On the heels of a successful test of its technology, Greenway Innovative Energy Inc. announced that it is talking with several oil and gas companies about joint venture project funding for the company’s first gas-to-liquid plant.
Greenway Innovative Energy is a wholly-owned subsidiary of Greenway Technologies Inc. of Fort Worth.
The successful gas-to-liquid test was conducted at the Conrad Greer Laboratory at the University of Texas at Arlington. Greenway fully funded the laboratory, which held a ribbon cutting ceremony in June.
The company said it is in talks to establish business agreements necessary to commission a GTL plant that will produce between 125 and 500 barrels per day of fuel.
Greenway “is working with multiple interested parties and we are optimistic that a formal agreement will be consummated within the next few months.”
According to the news release, a joint venture project arrangement would be expected to provide the Greenway company with funding between $20 million and $50 million with an ongoing profit sharing arrangement.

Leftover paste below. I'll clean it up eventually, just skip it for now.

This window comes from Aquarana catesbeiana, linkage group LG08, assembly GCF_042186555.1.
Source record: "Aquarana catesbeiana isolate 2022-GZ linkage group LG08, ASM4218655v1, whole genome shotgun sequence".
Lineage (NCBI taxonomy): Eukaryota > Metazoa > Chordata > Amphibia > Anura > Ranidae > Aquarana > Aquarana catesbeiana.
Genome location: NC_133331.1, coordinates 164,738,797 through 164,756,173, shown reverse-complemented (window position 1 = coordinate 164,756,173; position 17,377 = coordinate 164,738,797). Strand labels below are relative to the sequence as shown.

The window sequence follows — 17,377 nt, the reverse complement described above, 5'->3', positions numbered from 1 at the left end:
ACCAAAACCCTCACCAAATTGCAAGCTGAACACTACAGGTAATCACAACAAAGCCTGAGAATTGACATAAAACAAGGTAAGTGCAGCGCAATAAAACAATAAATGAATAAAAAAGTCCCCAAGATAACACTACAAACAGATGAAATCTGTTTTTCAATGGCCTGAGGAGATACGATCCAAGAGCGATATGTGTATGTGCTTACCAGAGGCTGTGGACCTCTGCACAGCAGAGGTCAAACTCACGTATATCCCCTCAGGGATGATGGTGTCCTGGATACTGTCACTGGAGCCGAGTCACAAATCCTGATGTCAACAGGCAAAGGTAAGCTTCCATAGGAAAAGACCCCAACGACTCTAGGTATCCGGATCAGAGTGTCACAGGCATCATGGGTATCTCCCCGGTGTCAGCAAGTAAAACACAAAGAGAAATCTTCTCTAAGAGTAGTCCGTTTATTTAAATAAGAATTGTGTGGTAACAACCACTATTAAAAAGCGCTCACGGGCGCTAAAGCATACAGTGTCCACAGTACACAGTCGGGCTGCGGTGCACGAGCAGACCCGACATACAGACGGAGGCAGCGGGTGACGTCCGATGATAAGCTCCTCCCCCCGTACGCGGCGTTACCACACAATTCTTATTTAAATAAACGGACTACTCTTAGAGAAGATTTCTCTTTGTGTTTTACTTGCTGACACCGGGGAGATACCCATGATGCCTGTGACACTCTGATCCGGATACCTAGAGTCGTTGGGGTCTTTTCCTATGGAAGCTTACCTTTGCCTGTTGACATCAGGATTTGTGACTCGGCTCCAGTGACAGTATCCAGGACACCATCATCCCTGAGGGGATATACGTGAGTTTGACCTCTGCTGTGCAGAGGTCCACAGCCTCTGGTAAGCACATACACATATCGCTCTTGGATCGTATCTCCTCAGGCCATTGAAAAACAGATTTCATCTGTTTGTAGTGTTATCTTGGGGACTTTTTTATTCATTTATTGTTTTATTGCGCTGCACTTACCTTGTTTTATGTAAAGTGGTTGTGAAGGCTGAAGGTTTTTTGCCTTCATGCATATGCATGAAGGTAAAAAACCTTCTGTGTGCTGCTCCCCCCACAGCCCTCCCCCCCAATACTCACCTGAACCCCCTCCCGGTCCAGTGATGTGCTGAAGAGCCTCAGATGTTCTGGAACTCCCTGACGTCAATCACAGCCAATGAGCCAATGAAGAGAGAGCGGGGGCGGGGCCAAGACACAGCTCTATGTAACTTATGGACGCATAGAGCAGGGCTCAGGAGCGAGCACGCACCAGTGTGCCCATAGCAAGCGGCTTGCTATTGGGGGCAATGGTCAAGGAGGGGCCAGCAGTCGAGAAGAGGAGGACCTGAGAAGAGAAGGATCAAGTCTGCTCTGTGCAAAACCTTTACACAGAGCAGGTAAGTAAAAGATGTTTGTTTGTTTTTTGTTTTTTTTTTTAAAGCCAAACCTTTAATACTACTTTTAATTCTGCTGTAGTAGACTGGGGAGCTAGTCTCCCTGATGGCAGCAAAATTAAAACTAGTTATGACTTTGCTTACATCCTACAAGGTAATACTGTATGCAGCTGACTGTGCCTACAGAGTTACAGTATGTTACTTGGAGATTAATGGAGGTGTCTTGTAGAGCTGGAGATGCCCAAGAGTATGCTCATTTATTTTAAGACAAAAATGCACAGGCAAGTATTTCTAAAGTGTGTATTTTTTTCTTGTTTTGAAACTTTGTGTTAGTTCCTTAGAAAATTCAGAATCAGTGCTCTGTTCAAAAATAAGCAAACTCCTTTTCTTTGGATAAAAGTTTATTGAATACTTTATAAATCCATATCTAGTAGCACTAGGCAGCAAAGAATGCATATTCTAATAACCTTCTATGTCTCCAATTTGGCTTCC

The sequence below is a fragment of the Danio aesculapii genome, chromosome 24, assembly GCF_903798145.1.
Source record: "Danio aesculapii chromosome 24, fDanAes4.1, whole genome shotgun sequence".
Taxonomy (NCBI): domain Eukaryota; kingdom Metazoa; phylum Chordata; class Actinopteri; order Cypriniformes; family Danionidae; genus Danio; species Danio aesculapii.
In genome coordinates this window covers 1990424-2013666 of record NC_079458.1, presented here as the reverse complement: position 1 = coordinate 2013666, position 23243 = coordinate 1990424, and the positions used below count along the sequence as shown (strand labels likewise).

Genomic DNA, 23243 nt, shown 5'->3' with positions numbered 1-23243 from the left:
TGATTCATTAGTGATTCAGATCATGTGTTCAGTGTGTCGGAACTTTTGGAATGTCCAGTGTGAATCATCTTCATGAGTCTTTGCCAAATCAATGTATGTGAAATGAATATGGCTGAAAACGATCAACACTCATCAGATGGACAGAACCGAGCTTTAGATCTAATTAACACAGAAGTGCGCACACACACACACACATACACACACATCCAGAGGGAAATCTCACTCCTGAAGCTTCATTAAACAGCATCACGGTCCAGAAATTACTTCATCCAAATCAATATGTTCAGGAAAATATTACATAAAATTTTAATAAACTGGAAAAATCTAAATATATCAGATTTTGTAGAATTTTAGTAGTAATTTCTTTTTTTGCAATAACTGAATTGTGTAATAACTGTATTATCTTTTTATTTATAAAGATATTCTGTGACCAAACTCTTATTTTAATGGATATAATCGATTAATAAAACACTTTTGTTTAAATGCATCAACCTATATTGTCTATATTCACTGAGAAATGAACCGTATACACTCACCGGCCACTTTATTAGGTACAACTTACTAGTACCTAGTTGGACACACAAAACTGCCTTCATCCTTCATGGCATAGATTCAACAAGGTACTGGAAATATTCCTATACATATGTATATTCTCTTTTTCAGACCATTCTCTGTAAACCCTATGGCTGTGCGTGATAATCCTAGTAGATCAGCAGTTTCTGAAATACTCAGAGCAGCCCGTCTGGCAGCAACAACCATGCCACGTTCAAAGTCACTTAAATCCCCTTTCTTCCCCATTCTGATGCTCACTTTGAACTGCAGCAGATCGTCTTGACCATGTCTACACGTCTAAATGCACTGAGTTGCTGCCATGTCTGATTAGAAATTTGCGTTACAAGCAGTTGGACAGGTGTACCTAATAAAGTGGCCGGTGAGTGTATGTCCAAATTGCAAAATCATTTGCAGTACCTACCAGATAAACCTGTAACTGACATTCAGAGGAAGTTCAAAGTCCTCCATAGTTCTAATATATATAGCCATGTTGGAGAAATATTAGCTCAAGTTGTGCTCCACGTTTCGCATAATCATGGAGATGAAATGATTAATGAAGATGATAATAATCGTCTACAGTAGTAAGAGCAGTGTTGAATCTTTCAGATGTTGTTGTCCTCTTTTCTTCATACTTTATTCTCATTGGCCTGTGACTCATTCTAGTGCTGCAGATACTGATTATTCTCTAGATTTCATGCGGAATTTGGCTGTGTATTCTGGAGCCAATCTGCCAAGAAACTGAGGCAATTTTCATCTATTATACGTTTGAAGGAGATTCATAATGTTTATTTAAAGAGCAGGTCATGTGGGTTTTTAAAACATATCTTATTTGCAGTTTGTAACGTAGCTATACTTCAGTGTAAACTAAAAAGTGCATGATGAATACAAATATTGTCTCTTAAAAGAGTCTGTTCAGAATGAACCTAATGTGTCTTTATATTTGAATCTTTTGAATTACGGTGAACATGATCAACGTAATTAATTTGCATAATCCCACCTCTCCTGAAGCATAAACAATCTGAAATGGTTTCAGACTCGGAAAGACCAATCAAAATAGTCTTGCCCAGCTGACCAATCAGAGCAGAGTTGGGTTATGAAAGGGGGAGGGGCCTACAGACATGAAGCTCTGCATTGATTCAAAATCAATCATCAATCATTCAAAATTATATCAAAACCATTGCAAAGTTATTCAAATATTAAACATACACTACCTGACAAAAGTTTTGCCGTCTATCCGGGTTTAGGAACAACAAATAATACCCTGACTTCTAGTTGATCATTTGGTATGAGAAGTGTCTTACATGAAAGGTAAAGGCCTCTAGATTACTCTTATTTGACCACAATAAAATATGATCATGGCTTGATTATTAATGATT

Greenway Innovative Energy President Ray Wright said the plant specification is for at least a 20-year continuous operation at a brownfield site to which the company has contractual rights, and that offers an economically viable methane supply.
A brownfield site is any land in the U.S. that is abandoned, idled, or under used because redevelopment and/or expansion is complicated by either real or perceived environmental concerns, according to the U.S. Environmental Protection Agency.
In addition to producing high-cetane diesel, the plant also will produce water and electricity during the 20-year life of the agreement. Greenway said that both water and electricity have significant economic and environmental value.
GIE’s breakthrough, patented, gas-to-liquid system allows for scalable plants to be deployed at geographically diverse locations to harvest and monetize natural gas profitably.
GREENWAY SYNTHESIZES LIQUID OIL FROM GAS
Wright said that Greenway “is working with multiple interested parties and we are optimistic that a formal agreement will be consummated within the next few months,” but that there is no assurance that the current negotiations will result in an arrangement.
Greenway synthesizes the liquid oil from gas, using its proprietary technologies.
The conversion process was perfected by Fred MacDonnell, professor and chair in UTA’s Department of Chemistry and Biochemistry, and Brian Dennis, professor in the Department of Mechanical and Aerospace Engineering.